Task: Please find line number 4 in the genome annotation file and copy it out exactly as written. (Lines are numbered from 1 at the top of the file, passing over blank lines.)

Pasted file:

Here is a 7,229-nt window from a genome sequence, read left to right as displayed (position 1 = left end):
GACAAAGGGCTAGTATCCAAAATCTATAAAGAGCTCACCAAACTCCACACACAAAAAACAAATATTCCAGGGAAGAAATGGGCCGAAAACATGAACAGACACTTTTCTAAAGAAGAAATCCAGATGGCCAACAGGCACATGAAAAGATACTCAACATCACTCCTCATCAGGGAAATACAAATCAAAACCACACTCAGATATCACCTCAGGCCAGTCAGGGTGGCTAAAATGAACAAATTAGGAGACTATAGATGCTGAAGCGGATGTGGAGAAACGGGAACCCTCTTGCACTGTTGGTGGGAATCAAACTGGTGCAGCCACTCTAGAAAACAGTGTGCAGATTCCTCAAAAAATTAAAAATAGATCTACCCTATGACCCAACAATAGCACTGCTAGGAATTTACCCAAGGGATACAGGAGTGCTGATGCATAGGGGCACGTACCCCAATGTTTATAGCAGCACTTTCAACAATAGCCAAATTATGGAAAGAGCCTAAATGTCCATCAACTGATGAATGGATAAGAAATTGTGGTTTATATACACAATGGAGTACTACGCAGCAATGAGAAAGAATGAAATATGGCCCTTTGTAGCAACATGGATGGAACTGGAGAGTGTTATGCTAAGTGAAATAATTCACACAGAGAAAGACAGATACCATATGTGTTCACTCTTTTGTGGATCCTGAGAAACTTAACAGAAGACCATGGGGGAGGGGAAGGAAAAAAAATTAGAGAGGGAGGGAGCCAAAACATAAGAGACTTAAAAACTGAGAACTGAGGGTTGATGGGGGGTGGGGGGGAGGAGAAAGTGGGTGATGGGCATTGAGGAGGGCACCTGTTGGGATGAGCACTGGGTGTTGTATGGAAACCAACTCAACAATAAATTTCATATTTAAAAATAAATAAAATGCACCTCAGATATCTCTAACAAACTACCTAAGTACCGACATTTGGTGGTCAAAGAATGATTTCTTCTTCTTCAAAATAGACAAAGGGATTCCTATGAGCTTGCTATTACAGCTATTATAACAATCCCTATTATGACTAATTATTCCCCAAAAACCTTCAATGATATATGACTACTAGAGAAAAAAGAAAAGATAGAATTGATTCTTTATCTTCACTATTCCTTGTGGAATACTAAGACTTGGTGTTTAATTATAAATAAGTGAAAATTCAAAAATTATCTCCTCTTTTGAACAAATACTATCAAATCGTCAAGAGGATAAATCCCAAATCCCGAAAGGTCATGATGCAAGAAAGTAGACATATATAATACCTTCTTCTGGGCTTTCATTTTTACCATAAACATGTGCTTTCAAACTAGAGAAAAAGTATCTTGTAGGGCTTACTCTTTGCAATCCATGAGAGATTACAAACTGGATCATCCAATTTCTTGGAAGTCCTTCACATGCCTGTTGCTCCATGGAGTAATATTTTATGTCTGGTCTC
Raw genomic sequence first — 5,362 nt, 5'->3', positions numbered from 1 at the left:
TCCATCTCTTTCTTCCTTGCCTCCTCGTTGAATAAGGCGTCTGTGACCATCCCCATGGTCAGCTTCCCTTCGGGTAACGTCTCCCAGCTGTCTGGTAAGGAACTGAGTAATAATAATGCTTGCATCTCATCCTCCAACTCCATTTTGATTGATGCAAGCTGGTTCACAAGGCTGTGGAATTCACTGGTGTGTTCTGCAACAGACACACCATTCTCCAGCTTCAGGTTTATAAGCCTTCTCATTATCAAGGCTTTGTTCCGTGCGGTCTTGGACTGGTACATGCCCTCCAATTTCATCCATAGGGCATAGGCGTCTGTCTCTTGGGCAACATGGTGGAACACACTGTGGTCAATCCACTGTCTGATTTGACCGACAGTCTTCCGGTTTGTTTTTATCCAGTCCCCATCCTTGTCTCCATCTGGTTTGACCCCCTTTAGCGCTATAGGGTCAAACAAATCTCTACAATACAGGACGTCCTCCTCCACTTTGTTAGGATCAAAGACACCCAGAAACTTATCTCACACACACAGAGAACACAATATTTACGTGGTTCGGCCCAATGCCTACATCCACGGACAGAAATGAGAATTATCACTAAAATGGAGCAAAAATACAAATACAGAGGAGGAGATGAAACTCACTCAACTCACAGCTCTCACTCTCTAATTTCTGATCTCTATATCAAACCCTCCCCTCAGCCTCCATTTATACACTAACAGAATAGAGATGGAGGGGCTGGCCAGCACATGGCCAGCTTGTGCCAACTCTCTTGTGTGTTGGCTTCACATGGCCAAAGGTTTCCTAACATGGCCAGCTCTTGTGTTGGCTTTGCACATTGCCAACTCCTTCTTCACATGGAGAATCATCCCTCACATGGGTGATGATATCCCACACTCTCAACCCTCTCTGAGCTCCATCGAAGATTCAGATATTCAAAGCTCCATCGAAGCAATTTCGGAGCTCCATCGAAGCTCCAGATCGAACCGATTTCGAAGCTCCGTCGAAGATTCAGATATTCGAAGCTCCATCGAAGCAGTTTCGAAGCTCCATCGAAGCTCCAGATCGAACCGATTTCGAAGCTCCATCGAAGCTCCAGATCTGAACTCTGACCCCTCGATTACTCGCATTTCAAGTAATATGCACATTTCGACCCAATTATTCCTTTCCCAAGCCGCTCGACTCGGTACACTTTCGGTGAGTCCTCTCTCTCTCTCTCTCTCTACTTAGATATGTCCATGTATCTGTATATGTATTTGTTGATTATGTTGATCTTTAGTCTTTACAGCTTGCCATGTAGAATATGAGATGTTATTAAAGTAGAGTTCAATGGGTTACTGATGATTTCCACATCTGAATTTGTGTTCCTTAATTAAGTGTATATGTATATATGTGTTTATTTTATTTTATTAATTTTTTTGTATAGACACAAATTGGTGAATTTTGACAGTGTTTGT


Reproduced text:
TCCATCTCTTTCTTCCTTGCCTCCTCGTTGAATAAGGCGTCTGTGACCATCCCCATGGTCAGCTTCCCTTCGGGTAACGTCTCCCAGCTGTCTGGTAAGGAACTGAGTAATAATAATGCTTGCATCTCATCCTCCAACTCCATTTTGATTGATGCAAGCTGGTTCACAAGGCTGTGGAATTCACTGGTGTGTTCTGCAACAGACACACCATTCTCCAGCTTCAGGTTTATAAGCCTTCTCATTATCAAGGCTTTGTTCCGTGCGGTCTTGGACTGGTACATGCCCTCCAATTTCATCCATAGGGCATAGGCGTCTGTCTCTTGGGCAACATGGTGGAACACACTGTGGTCAATCCACTGTCTGATTTGACCGACAGTCTTCCGGTTTGTTTTTATCCAGTCCCCATCCTTGTCTCCATCTGGTTTGACCCCCTTTAGCGCTATAGGGTCAAACAAATCTCTACAATACAGGACGTCCTCCTCCACTTTGTTAGGATCAAAGACACCCAGAAACTTATCTCACACACACAGAGAACACAATATTTACGTGGTTCGGCCCAATGCCTACATCCACGGACAGAAATGAGAATTATCACTAAAATGGAGCAAAAATACAAATACAGAGGAGGAGATGAAACTCACTCAACTCACAGCTCTCACTCTCTAATTTCTGATCTCTATATCAAACCCTCCCCTCAGCCTCCATTTATACACTAACAGAATAGAGATGGAGGGGCTGGCCAGCACATGGCCAGCTTGTGCCAACTCTCTTGTGTGTTGGCTTCACATGGCCAAAGGTTTCCTAACATGGCCAGCTCTTGTGTTGGCTTTGCACATTGCCAACTCCTTCTTCACATGGAGAATCATCCCTCACATGGGTGATGATATCCCACACTCTCAACCCTCTCTGAGCTCCATCGAAGATTCAGATATTCAAAGCTCCATCGAAGCAATTTCGGAGCTCCATCGAAGCTCCAGATCGAACCGATTTCGAAGCTCCGTCGAAGATTCAGATATTCGAAGCTCCATCGAAGCAGTTTCGAAGCTCCATCGAAGCTCCAGATCGAACCGATTTCGAAGCTCCATCGAAGCTCCAGATCTGAACTCTGACCCCTCGATTACTCGCATTTCAAGTAATATGCACATTTCGACCCAATTATTCCTTTCCCAAGCCGCTCGACTCGGTACACTTTCGGTGAGTCCTCTCTCTCTCTCTCTCTCTACTTAGATATGTCCATGTATCTGTATATGTATTTGTTGATTATGTTGATCTTTAGTCTTTACAGCTTGCCATGTAGAATATGAGATGTTATTAAAGTAGAGTTCAATGGGTTACTGATGATTTCCACATCTGAATTTGTGTTCCTTAATTAAGTGTATATGTATATATGTGTTTATTTTATTTTATTAATTTTTTTGTATAGACACAAATTGGTGAATTTTGACAGTGTTTGT